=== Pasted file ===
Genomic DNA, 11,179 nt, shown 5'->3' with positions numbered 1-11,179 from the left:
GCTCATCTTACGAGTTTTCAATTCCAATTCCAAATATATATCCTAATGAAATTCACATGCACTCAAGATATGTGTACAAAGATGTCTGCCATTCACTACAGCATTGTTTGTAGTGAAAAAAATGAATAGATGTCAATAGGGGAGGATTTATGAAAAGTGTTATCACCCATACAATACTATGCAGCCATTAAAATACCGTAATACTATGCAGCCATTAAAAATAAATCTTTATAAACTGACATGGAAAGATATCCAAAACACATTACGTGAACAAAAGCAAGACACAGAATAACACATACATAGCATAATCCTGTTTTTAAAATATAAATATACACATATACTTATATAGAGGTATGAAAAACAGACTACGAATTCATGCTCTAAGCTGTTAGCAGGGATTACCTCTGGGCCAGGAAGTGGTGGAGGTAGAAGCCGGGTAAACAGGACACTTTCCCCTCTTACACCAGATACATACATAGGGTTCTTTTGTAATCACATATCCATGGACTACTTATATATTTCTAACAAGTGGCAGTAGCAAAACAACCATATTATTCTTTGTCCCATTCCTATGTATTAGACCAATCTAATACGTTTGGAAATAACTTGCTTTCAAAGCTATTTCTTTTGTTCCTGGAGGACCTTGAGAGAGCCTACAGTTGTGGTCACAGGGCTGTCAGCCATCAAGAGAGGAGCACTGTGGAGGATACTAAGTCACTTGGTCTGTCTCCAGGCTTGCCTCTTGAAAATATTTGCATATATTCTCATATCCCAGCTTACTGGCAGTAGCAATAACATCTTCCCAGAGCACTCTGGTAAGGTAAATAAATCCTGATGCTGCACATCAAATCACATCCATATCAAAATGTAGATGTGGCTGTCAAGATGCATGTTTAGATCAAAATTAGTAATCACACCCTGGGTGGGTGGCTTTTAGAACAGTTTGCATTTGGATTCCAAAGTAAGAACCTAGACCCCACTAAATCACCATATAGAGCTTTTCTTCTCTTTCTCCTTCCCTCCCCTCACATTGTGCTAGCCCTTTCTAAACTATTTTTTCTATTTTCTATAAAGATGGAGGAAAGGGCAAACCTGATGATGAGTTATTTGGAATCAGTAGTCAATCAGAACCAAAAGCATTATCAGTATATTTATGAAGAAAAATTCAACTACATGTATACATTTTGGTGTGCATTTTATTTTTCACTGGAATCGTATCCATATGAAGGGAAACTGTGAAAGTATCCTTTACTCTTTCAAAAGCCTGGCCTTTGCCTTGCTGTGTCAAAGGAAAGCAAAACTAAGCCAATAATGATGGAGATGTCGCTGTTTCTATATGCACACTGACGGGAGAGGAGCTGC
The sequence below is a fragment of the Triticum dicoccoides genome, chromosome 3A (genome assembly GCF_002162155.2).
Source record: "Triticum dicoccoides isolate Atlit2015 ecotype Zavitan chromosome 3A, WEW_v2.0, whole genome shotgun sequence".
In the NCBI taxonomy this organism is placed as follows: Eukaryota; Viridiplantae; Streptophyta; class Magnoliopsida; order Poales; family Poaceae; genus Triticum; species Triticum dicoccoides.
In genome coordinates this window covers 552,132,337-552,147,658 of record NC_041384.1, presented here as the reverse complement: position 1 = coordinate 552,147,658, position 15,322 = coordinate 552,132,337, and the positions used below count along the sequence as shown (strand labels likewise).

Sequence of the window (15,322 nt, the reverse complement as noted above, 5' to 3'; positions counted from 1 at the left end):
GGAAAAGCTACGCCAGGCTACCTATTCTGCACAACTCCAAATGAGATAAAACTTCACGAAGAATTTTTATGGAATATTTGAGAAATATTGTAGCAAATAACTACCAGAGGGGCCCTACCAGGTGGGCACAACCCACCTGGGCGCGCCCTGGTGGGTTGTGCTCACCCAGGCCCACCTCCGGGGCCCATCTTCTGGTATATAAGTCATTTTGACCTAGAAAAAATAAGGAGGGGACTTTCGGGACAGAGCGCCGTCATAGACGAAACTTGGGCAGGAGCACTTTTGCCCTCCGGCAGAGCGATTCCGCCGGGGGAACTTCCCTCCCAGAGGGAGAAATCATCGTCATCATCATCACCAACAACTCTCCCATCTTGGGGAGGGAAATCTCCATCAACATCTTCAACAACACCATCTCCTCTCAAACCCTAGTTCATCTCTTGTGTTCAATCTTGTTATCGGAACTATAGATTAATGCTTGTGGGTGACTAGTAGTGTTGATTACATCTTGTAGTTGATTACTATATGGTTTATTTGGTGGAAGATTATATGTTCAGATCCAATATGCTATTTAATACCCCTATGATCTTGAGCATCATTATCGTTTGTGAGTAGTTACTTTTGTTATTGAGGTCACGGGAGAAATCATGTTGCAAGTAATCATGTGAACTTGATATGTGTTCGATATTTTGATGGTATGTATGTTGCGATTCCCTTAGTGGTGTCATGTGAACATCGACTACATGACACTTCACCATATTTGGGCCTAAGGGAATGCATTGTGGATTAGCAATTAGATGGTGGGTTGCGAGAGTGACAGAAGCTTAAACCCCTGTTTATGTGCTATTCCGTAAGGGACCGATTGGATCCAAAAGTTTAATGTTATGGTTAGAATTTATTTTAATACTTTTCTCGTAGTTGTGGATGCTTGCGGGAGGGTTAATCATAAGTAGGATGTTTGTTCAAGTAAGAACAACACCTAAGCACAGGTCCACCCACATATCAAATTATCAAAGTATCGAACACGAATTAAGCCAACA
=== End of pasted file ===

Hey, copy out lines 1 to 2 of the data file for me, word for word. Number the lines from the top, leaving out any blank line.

Genomic DNA, 11,179 nt, shown 5'->3' with positions numbered 1-11,179 from the left:
GCTCATCTTACGAGTTTTCAATTCCAATTCCAAATATATATCCTAATGAAATTCACATGCACTCAAGATATGTGTACAAAGATGTCTGCCATTCACTACAGCATTGTTTGTAGTGAAAAAAATGAATAGATGTCAATAGGGGAGGATTTATGAAAAGTGTTATCACCCATACAATACTATGCAGCCATTAAAATACCGTAATACTATGCAGCCATTAAAAATAAATCTTTATAAACTGACATGGAAAGATATCCAAAACACATTACGTGAACAAAAGCAAGACACAGAATAACACATACATAGCATAATCCTGTTTTTAAAATATAAATATACACATATACTTATATAGAGGTATGAAAAACAGACTACGAATTCATGCTCTAAGCTGTTAGCAGGGATTACCTCTGGGCCAGGAAGTGGTGGAGGTAGAAGCCGGGTAAACAGGACACTTTCCCCTCTTACACCAGATACATACATAGGGTTCTTTTGTAATCACATATCCATGGACTACTTATATATTTCTAACAAGTGGCAGTAGCAAAACAACCATATTATTCTTTGTCCCATTCCTATGTATTAGACCAATCTAATACGTTTGGAAATAACTTGCTTTCAAAGCTATTTCTTTTGTTCCTGGAGGACCTTGAGAGAGCCTACAGTTGTGGTCACAGGGCTGTCAGCCATCAAGAGAGGAGCACTGTGGAGGATACTAAGTCACTTGGTCTGTCTCCAGGCTTGCCTCTTGAAAATATTTGCATATATTCTCATATCCCAGCTTACTGGCAGTAGCAATAACATCTTCCCAGAGCACTCTGGTAAGGTAAATAAATCCTGATGCTGCACATCAAATCACATCCATATCAAAATGTAGATGTGGCTGTCAAGATGCATGTTTAGATCAAAATTAGTAATCACACCCTGGGTGGGTGGCTTTTAGAACAGTTTGCATTTGGATTCCAAAGTAAGAACCTAGACCCCACTAAATCACCATATAGAGCTTTTCTTCTCTTTCTCCTTCCCTCCCCTCACATTGTGCTAGCCCTTTCTAAACTATTTTTTCTATTTTCTATAAAGATGGAGGAAAGGGCAAACCTGATGATGAGTTATTTGGAATCAGTAGTCAATCAGAACCAAAAGCATTATCAGTATATTTATGAAGAAAAATTCAACTACATGTATACATTTTGGTGTGCATTTTATTTTTCACTGGAATCGTATCCATATGAAGGGAAACTGTGAAAGTATCCTTTACTCTTTCAAAAGCCTGGCCTTTGCCTTGCTGTGTCAAAGGAAAGCAAAACTAAGCCAATAATGATGGAGATGTCGCTGTTTCTATATGCACACTGACGGGAGAGGAGCTGC